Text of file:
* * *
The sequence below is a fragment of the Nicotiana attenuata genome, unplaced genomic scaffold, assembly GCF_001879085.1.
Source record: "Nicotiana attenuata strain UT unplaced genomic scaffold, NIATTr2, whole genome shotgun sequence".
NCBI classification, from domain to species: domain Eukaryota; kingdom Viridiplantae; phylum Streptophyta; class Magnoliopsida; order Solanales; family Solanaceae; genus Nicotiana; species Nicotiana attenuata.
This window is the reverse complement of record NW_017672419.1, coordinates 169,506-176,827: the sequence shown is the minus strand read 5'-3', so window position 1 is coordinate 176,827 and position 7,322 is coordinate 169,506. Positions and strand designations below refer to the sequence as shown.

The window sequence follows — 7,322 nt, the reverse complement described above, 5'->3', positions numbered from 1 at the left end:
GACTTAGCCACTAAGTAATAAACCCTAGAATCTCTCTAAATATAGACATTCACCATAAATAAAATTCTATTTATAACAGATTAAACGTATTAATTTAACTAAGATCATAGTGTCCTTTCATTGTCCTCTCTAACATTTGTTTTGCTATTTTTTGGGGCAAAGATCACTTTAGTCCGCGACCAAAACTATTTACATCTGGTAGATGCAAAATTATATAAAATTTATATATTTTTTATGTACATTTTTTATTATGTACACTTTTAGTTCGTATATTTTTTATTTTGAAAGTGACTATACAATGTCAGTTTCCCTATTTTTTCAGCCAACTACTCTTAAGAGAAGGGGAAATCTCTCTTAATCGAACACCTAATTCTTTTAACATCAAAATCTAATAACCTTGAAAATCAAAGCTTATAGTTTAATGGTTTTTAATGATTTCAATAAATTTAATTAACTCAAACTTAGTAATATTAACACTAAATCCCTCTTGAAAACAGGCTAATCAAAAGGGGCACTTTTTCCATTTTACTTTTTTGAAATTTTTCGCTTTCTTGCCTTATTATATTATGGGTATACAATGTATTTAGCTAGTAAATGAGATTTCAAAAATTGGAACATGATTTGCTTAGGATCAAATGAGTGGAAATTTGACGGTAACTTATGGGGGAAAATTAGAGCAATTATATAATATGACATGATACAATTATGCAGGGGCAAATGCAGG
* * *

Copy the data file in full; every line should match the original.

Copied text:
The sequence below is a fragment of the Nicotiana attenuata genome, unplaced genomic scaffold, assembly GCF_001879085.1.
Source record: "Nicotiana attenuata strain UT unplaced genomic scaffold, NIATTr2, whole genome shotgun sequence".
NCBI classification, from domain to species: domain Eukaryota; kingdom Viridiplantae; phylum Streptophyta; class Magnoliopsida; order Solanales; family Solanaceae; genus Nicotiana; species Nicotiana attenuata.
This window is the reverse complement of record NW_017672419.1, coordinates 169,506-176,827: the sequence shown is the minus strand read 5'-3', so window position 1 is coordinate 176,827 and position 7,322 is coordinate 169,506. Positions and strand designations below refer to the sequence as shown.

The window sequence follows — 7,322 nt, the reverse complement described above, 5'->3', positions numbered from 1 at the left end:
GACTTAGCCACTAAGTAATAAACCCTAGAATCTCTCTAAATATAGACATTCACCATAAATAAAATTCTATTTATAACAGATTAAACGTATTAATTTAACTAAGATCATAGTGTCCTTTCATTGTCCTCTCTAACATTTGTTTTGCTATTTTTTGGGGCAAAGATCACTTTAGTCCGCGACCAAAACTATTTACATCTGGTAGATGCAAAATTATATAAAATTTATATATTTTTTATGTACATTTTTTATTATGTACACTTTTAGTTCGTATATTTTTTATTTTGAAAGTGACTATACAATGTCAGTTTCCCTATTTTTTCAGCCAACTACTCTTAAGAGAAGGGGAAATCTCTCTTAATCGAACACCTAATTCTTTTAACATCAAAATCTAATAACCTTGAAAATCAAAGCTTATAGTTTAATGGTTTTTAATGATTTCAATAAATTTAATTAACTCAAACTTAGTAATATTAACACTAAATCCCTCTTGAAAACAGGCTAATCAAAAGGGGCACTTTTTCCATTTTACTTTTTTGAAATTTTTCGCTTTCTTGCCTTATTATATTATGGGTATACAATGTATTTAGCTAGTAAATGAGATTTCAAAAATTGGAACATGATTTGCTTAGGATCAAATGAGTGGAAATTTGACGGTAACTTATGGGGGAAAATTAGAGCAATTATATAATATGACATGATACAATTATGCAGGGGCAAATGCAGG